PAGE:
The stellar statistics, of course, tell a story of success, not failure. But, oddly, investors, especially ones on Main Street, don't seem to care. For much of the last 44 months, most investors, many of them psychologically and financially scarred by the 2008-09 financial crisis, have sworn off the stock market.
Instead, in search of perceived safety and a good night's sleep, they have plowed the bulk of their life savings into bonds or deposited their cash in banks that pay about the same zero interest rate as the mattress-turned-piggy-bank that gained acclaim after the 1929 stock market crash.
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In the five years ended in 2012, individual investors have yanked an estimated $557 billion out of U.S. stock mutual funds, while $1 trillion has been funneled into bond funds, according to data from the Investment Company Institute, a fund company trade group.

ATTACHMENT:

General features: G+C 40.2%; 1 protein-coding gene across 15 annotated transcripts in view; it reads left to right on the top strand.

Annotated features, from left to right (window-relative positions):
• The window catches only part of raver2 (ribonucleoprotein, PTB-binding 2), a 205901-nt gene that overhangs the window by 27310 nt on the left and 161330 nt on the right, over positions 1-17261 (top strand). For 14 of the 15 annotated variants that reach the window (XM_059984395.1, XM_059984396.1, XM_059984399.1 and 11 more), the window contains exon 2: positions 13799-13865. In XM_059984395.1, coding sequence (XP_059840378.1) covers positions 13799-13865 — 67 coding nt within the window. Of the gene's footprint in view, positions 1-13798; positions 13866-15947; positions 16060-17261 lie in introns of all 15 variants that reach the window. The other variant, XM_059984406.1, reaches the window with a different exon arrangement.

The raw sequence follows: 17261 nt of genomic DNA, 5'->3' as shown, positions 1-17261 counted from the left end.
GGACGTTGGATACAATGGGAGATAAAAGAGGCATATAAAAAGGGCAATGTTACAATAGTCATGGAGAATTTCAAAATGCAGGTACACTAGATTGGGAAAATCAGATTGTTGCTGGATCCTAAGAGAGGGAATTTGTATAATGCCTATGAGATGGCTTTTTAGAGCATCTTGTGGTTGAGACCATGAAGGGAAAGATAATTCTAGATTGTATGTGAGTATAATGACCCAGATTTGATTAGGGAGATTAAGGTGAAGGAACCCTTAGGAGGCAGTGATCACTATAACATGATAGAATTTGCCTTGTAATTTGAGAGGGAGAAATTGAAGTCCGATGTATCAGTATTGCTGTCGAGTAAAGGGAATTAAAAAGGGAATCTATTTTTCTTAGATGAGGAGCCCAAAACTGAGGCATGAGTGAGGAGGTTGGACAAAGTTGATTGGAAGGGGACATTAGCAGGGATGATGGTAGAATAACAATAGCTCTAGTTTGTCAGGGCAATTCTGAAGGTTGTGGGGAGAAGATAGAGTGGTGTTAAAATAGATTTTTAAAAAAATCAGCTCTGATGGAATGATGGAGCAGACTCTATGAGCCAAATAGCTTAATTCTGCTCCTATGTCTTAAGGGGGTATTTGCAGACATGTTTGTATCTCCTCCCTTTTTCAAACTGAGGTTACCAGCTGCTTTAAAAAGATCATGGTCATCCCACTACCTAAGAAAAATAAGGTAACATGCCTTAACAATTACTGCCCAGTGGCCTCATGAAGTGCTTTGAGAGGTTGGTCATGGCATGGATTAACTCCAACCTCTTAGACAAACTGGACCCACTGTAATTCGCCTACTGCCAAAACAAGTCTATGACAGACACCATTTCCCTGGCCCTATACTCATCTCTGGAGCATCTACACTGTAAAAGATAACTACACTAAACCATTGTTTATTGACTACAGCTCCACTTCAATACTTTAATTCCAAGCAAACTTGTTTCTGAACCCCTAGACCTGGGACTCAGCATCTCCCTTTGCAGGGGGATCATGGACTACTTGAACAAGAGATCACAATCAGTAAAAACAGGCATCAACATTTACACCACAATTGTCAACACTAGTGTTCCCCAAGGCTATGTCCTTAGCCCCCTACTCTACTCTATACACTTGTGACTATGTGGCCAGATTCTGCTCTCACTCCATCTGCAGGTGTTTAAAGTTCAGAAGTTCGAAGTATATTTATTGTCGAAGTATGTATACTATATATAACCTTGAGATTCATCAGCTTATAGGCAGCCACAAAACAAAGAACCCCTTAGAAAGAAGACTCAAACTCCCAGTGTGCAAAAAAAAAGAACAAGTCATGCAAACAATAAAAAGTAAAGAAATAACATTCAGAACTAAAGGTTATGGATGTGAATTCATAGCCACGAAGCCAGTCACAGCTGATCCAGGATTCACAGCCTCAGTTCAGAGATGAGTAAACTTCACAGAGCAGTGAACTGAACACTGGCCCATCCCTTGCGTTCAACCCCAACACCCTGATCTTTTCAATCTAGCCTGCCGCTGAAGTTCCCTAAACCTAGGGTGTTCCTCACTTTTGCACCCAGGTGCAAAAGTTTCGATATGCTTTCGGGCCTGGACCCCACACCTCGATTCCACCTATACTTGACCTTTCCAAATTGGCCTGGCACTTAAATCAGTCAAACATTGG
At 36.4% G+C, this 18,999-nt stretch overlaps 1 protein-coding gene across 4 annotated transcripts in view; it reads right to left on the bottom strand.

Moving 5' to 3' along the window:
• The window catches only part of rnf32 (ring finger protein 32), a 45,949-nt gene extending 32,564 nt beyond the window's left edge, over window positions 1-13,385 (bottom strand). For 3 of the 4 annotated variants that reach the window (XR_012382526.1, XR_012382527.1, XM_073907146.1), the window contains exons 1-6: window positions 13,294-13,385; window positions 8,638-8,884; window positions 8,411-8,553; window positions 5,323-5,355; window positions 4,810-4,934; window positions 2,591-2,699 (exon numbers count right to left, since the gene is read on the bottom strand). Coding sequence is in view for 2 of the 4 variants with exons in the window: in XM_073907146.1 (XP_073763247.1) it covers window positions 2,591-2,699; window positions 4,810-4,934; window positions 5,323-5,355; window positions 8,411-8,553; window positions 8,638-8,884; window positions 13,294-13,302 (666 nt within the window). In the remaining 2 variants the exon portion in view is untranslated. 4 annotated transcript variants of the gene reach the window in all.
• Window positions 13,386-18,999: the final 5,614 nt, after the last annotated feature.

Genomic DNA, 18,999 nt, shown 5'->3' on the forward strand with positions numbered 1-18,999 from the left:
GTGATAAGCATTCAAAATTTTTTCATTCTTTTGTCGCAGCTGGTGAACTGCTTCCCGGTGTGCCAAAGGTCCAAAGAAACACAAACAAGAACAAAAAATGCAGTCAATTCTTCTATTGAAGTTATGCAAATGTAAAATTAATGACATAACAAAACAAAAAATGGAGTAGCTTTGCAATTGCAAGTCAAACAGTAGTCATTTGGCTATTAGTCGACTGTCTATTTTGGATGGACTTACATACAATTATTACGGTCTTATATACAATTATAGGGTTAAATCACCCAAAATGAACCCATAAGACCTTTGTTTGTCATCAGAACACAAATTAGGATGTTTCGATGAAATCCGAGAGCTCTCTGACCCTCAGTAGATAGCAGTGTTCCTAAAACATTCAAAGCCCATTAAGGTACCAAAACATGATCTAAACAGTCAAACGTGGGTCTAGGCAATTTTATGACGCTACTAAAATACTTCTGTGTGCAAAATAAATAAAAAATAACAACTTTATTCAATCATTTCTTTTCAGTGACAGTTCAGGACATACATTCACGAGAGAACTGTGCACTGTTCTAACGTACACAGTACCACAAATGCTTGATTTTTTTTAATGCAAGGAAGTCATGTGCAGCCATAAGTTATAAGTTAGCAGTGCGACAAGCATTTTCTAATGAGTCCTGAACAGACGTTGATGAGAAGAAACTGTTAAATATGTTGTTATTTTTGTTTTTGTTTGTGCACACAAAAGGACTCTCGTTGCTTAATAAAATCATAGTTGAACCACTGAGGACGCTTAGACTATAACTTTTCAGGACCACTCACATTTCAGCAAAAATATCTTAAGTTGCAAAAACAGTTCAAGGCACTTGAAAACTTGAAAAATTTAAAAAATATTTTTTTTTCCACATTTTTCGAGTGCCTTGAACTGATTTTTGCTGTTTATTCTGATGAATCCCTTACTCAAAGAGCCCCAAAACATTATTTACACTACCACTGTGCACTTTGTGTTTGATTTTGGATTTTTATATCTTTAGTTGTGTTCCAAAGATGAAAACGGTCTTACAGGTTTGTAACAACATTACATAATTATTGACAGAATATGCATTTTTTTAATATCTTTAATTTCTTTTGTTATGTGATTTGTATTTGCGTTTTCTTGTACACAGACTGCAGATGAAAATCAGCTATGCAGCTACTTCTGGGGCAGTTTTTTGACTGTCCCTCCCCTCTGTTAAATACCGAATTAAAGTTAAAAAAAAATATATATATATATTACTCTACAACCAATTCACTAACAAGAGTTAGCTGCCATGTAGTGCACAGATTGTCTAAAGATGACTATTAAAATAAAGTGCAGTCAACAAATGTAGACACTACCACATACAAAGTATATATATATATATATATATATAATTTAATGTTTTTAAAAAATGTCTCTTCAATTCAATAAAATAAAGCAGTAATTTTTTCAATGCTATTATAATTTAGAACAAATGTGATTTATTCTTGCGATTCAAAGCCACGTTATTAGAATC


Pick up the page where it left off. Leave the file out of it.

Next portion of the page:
It's as if investors can't forgive the market for burning them badly in the rout a few years ago; a plunge that was less than a decade removed from the tech-stock-inspired crash in 2000. Like a spurned lover, investors have been unwilling to give the stock market a second chance, or even a third chance.
"Investors don't really trust the market itself, so they don't trust the rally," says Paul Hickey, co-founder of Bespoke Investment Group.
Despite the lingering pessimistic sentiment, the fact that the stock market keeps rising ever closer to its old all-time high in the face of bad news is a positive sign, counters Needles.